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North with the Nascopie

 

Cruise brochure, ca 1938

The famous HBC steamship Nascopie was the workhorse of the Company’s Eastern Arctic service for her entire career. From 1912-1947, Nascopie was a familiar sight to residents of the Canada’s north. Each summer she set out for Hudson Bay by way of Newfoundland, Labrador, Baffin and northern Quebec. Along the way she dropped off supplies for the coming year, and picked up the previous year’s furs as well as additional cargo such as salmon.

 

From 1912-1930 Nascopie was based in British waters, in ports as varied as Ardrossan, Scotland, Liverpool and St. John’s, Newfoundland – at the time, still a British possession. Winter 1930 found her back in Ardrossan, where she had been built, for an extensive refit.  The resumption of her scheduled sailings in the summer of 1933 marked the last time the annual voyage of resupply included a translatlantic leg.  From now on Nascopie would be based in Canadian waters in her new home port of Montreal.  So ended a tradition that stretched back to the voyage of the Nonsuch in 1668. But that wasn’t the only change.

One of the goals of the ship’s refit was the provision of improved accommodation for passengers.  Nascopie had always been used to transport HBC staff as well as government officials to the Arctic. The new idea was to attract tourists as well.  Travellers could book passage for all or part of the voyage. Rail connections from Moosonee, ON and Churchill, MB made a circular routing possible. Or tourists could choose to make the round trip, a journey of three full months. Fares included travel, accommodation and all meals:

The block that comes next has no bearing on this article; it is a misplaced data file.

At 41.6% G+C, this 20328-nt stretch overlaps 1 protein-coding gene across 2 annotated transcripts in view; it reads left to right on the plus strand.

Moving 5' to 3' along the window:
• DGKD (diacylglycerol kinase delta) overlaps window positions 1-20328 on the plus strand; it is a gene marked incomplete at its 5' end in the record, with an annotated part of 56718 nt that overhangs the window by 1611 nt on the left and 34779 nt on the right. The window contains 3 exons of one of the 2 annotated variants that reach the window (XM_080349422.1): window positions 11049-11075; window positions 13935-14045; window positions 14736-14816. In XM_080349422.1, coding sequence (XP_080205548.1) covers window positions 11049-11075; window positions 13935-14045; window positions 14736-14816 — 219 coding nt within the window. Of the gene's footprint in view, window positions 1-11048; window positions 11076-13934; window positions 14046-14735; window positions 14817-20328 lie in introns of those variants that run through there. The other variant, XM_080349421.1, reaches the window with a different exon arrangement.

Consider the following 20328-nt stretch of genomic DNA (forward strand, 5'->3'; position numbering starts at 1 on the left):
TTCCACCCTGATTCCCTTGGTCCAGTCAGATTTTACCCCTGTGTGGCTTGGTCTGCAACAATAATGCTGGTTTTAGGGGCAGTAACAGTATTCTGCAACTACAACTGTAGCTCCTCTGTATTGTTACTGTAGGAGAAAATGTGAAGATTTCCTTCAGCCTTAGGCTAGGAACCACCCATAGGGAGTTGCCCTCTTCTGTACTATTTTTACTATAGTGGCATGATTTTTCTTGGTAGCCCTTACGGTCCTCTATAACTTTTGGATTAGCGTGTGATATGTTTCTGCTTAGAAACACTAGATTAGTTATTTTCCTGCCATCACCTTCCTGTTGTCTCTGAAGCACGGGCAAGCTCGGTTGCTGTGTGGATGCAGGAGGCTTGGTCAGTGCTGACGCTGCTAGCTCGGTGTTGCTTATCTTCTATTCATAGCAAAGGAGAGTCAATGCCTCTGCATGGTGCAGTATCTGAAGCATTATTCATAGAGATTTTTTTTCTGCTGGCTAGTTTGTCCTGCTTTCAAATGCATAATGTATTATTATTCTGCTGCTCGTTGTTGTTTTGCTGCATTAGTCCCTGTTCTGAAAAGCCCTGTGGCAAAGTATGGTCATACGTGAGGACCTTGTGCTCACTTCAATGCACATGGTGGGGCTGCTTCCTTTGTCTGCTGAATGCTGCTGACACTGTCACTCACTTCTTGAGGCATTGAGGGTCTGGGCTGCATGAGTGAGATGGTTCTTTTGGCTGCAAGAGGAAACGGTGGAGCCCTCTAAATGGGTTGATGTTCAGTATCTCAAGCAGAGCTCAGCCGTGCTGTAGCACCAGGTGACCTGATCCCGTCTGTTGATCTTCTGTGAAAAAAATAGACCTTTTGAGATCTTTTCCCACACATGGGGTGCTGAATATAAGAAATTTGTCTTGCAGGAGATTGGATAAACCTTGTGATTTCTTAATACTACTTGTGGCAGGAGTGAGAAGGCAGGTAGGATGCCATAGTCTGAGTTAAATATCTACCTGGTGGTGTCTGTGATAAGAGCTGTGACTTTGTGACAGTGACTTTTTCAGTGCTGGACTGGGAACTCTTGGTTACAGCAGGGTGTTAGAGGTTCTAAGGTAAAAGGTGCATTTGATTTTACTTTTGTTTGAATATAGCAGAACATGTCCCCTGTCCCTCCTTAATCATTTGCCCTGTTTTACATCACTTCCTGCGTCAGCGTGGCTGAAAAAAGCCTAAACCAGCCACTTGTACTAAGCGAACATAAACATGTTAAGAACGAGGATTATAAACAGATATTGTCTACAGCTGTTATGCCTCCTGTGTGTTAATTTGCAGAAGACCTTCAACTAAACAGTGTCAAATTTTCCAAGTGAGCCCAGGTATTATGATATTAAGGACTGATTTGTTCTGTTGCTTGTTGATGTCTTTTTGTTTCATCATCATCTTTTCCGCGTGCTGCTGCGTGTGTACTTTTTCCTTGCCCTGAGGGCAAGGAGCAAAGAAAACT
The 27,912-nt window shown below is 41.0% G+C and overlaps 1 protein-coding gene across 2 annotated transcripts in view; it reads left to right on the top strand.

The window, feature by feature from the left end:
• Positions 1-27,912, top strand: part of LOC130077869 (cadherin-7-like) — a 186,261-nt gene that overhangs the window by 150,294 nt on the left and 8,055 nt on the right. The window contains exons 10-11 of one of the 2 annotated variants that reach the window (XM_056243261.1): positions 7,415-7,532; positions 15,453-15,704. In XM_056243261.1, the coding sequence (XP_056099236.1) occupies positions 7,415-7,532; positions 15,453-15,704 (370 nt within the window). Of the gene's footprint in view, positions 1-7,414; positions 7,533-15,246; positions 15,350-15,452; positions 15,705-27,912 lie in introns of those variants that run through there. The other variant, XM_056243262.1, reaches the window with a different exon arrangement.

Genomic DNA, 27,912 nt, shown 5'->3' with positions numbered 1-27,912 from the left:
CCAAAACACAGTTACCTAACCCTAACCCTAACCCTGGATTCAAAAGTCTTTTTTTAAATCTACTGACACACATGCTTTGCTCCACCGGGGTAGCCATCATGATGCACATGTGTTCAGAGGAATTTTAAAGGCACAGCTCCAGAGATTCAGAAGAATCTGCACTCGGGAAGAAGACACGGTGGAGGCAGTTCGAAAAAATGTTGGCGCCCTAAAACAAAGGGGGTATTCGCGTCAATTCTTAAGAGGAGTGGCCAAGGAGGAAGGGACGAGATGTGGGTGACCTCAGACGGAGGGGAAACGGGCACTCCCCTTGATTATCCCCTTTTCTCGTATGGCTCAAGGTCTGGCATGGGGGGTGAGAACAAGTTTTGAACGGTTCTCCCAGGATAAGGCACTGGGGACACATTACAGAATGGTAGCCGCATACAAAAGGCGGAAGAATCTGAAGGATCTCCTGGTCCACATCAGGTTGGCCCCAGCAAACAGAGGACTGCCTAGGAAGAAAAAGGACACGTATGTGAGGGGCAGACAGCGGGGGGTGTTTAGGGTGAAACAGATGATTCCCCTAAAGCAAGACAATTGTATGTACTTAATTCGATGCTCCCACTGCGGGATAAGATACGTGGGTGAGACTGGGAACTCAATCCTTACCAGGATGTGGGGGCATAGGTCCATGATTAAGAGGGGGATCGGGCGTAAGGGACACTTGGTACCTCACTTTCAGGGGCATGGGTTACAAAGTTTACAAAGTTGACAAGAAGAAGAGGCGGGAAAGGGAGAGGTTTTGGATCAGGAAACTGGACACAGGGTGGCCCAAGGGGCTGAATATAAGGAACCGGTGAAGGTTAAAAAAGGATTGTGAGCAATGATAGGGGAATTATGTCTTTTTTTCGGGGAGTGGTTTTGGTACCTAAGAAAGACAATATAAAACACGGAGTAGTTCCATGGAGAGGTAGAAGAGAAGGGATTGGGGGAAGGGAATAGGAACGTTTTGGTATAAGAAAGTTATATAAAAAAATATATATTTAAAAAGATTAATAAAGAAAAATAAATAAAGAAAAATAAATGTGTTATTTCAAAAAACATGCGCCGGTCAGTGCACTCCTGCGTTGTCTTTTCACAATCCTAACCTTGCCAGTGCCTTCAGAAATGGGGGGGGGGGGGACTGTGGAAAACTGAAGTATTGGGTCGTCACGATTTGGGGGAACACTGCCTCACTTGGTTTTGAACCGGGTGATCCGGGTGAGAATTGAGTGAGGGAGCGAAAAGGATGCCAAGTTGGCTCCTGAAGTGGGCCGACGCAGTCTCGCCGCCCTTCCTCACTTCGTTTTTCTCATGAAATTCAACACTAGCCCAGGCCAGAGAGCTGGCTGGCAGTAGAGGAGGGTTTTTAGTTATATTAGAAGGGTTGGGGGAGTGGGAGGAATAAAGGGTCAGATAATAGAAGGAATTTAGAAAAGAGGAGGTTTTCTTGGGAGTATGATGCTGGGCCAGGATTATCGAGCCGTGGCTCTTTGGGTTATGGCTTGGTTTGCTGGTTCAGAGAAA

Montreal – Moosonee 30 days, $350
Montreal – Churchill 40 days, $400
Montreal – St. John’s 90 days, $850

Interested parties were asked to contact the Fur Trade Commissioner’s office for further details.

 

Advertisement from The Beaver, 1933

In its inaugural tourist season Nascopie carried over 90 passengers. Not surprisingly these included 15 Inuit, 19 missionaries, 23 HBC men, women and children and 24 “government”: employees of whom 14 were RCMP officers.  But it also included about a dozen tourists from the USA and Germany including Dr. Colin Ross, a “newspaper correspondent” and his family.  Also on board – Canadian Boy Scout Eric Liddell of Point Grey, B.C. Liddell was the first recipient of a brand new prize: a roundtrip passage on the Nascopie underwritten by the Fur Trade Department and offered through the Boy Scouts Association of Canada.  From June to October, under the guidance of Insp. Wunsch of the RCMP, Liddell had the opportunity to experience and learn about seamanship and navigation in polar ice conditions, the fishery, the Inuit and First Nations as well as the RCMP itself.

 

The novelty of the Arctic cruise experience proved popular: in 1939 fully 21 people signed on for the full summer cruise. While first and foremost a working vessel, Nascopie nonetheless made efforts to meet the somewhat different needs of her tourist passengers.  That year a ceremony for “crossing the line” – well-known in more southerly latitudes to mark a passenger’s first transit of the Equator – was established for those crossing the Arctic Circle.  Presided over by two passengers, costumed as King Boreas and Queen Aurora, the festivities were cut short when a fierce Artic gale blew up sending everyone below decks!  Passengers’ needs were seen to by a crew of stewards, mostly young lads in their middle teens, who signed on for the summer season.

 

Relaxing on board the Nascopie

HBCA 1985/36/N6210

 

The outbreak of World War II saw Nascopie exchange her regular colours of black, white and buff for drab grey paint.  Her portholes were painted out and she was armed with a pair of guns.  Despite this 10 Americans took the summer cruise in 1941 which would prove to be the last year that she carried tourists. After the war, although there was still interest, there was no room for tourists.  The ship’s available space was spoken for by increasing numbers of medical specialists hired by the federal government to provide primary health care to the native population.  In the summer of 1946 over 1500 X-rays were taken and clinics were held in every one of her ports of call.

Any plans HBC might have entertained to revive the summer tourist cruises were scuttled when the Nascopie hit an uncharted reef off Cape Dorset and sank in July 1947.